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Phase II Data Show Safety and Efficacy of Ozanimod for Relapsing MS

Data from the blinded extension portion of the phase II RADIANCE Part A trial demonstrate the long-term safety and efficacy of ozanimod.


NEW ORLEANS—Ozanimod demonstrated durable efficacy with a favorable safety profile in patients continuing ozanimod for 120 weeks or switching from placebo to ozanimod for 96 weeks, according to results of a phase II study presented at the 31st Annual Meeting of the Consortium of Multiple Sclerosis Centers. “These data support the ongoing RADIANCE and SUNBEAM phase III studies,” said Brett E. Skolnick, PhD, on behalf of his study collaborators. Dr. Skolnick is an employee of Receptos, a wholly owned subsidiary of Celgene, in San Diego.

Brett E. Skolnick, PhD

Ozanimod, an oral, once-daily immunomodulator selectively targeting sphingosine 1-phosphate (S1P) receptor-1 and -5 , is in development for relapsing multiple sclerosis (MS). “The increased receptor selectivity of ozanimod and additional pharmaceutical properties may result in a more favorable safety profile versus other nonselective and selective S1P receptor modulators,” said Dr. Skolnick.

In the completed RADIANCE Part A phase II trial, patients with relapsing MS were randomized (1:1:1) to once-daily ozanimod 0.5 mg or 1.0 mg or to placebo for 24 weeks. At week 24, patients could enter a 96-week, blinded extension phase. Patients randomized to ozanimod continued their assigned dose; 85 patients received 0.5 mg, and 81 patients received 1.0 mg. Patients administered placebo were re-randomized (1:1) to ozanimod 0.5 mg (n = 41) or 1.0 mg (n = 42). Ozanimod was dose-escalated over seven days to attenuate first-dose effects.

A total of 89% of patients taking the 0.5 mg dose and 90% of patients taking the 1.0 mg dose completed the extension study. At week 120, 89% to 91% of patients were free of gadolinium-enhancing lesions. Unadjusted annualized relapse rates were 0.31 in the 0.5 mg group and 0.18 in the 1.0 mg group. One or more treatment-emergent adverse events were seen in 79% of patients taking the 0.5 mg dose and in 76% of those taking the 1.0 mg dose. The most common adverse events were increased alanine aminotransferases, nasopharyngitis, and upper respiratory tract infection. Serious treatment-emergent adverse events were seen in 12 patients in the 0.5 mg group and in nine patients in the 1.0 mg group. Mild blunting of the normal diurnal heart rate was observed. The largest mean decrease in heart rate relative to pre-dose was 3.5 bpm at hour 6 on day 1, with no associated symptoms. No type II or 2:1 atrioventricular block was reported.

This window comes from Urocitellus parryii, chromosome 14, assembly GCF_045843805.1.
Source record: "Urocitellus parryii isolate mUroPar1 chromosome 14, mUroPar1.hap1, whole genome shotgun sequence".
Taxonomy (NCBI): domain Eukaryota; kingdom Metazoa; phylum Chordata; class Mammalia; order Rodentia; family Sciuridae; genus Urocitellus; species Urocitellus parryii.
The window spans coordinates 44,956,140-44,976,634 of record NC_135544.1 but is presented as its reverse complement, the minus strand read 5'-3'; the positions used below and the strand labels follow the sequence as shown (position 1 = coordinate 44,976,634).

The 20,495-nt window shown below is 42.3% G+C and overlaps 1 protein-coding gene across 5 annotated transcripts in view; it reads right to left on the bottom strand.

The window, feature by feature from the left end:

At week 120, alanine aminotransferase (ALT) levels were three or more times upper limit of normal in 6% of the 0.5 mg group and in 7% of the 1.0 mg group. In the 0.5 mg group, 2% of patients discontinued ozanimod due to increased liver transaminases. Less than 1% of patients in the 1.0 mg group discontinued ozanimod for the same reason. Between baseline and week 120, three patients in the 1.0 mg group had absolute lymphocyte counts below 200 cells/μL; none was associated with severe or serious infection. There were no notable cases of pulmonary adverse events and no cases of macular edema, malignancy-related adverse events, or serious opportunistic infections.

This study was supported by Celgene.

Suggested Reading

Cohen JA, Arnold DL, Comi G, et al. Safety and efficacy of the selective sphingosine 1-phosphate receptor modulator ozanimod in relapsing multiple sclerosis (RADIANCE): a randomised, placebo-controlled, phase 2 trial. Lancet Neurol. 2016;15(4):373-381.

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